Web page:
When someone dies

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February 29, 2012 by NH

On Monday, Tuesday called to tell me a mutual friend passed away on the weekend from a heart attack. Our friend’s name was Mario.

We all worked together some years ago in the magazine publishing business. Because he was a work colleague, there’s a sense of, ‘Well, I really shouldn’t feel like this. I didn’t really know him.’ But that’s crap, because I did know him, and I feel awful.

When I’m walking around the city, I hear his laugh. I think of the wrinkles around his smile. His stiffly-ironed shirts. The grey hair combed back across a tanned forehead.

I think of the stories he told me, the ways he made me laugh. The things he tried to teach me.

When someone dies you walk the line of over-playing the connections you had and under-celebrating their life. I’m probably not supposed to say this but it’s easy to play down your feelings; it’s easier for the people around you if you do.

But here’s the truth: grief is deeply tiring. There’s an enormous insularity to it, a ringing-in-the-ears unreality. It’s as if the world has shifted subtly while you’re asleep, and when you wake, you’re constantly out of step.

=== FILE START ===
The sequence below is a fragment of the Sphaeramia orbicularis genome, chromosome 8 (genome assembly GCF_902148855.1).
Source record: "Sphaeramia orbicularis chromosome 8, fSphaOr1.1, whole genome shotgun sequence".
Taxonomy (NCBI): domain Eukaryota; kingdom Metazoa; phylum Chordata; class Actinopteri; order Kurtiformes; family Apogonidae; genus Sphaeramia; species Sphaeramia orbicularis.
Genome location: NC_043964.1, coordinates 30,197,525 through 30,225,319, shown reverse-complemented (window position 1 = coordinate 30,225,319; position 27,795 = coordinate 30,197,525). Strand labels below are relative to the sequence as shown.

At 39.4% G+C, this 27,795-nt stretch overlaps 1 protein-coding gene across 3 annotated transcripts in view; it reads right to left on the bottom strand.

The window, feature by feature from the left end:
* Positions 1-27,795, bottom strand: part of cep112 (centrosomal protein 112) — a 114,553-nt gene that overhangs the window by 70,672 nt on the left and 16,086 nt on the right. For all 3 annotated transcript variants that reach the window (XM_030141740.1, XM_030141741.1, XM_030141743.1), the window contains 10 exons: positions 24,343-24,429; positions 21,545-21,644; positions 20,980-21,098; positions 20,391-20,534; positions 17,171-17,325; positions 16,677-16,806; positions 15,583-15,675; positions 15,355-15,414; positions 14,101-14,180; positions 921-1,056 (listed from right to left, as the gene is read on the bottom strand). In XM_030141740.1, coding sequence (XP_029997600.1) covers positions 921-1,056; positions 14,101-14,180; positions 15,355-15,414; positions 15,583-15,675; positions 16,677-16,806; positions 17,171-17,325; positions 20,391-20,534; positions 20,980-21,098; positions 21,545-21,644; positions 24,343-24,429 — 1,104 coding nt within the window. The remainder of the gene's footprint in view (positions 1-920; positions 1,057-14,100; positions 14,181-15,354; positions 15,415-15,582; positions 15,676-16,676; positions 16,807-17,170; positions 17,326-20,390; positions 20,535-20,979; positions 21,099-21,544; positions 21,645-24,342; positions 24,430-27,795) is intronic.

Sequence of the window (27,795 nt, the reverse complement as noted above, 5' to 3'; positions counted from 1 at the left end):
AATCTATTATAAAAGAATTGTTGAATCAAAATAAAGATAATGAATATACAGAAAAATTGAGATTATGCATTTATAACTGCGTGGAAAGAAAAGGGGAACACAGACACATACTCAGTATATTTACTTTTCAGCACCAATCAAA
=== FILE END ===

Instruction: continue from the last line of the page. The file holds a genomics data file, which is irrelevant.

Funerals are so important. They provide a focus for grief. They mark a time and a place where you’re allowed to go and reflect and feel all the things you need to feel to accept the change, to pay tribute, and to walk away.

I want to go to Mario’s funeral. I need to do something. I feel so sad right now.

My sadness is compounded by the fact that my partner is finding a new place to live. He’s leaving our home, for many reasons – not least of all because he wants to live a fulfilling life.

I can respect this. We should all make good use of the time we have now.

Mario told me that before I die, I must go to the Brazilian Carnivàl, wear a red dress and dance in the street.

I’m yet to do that, but I will.

I will.


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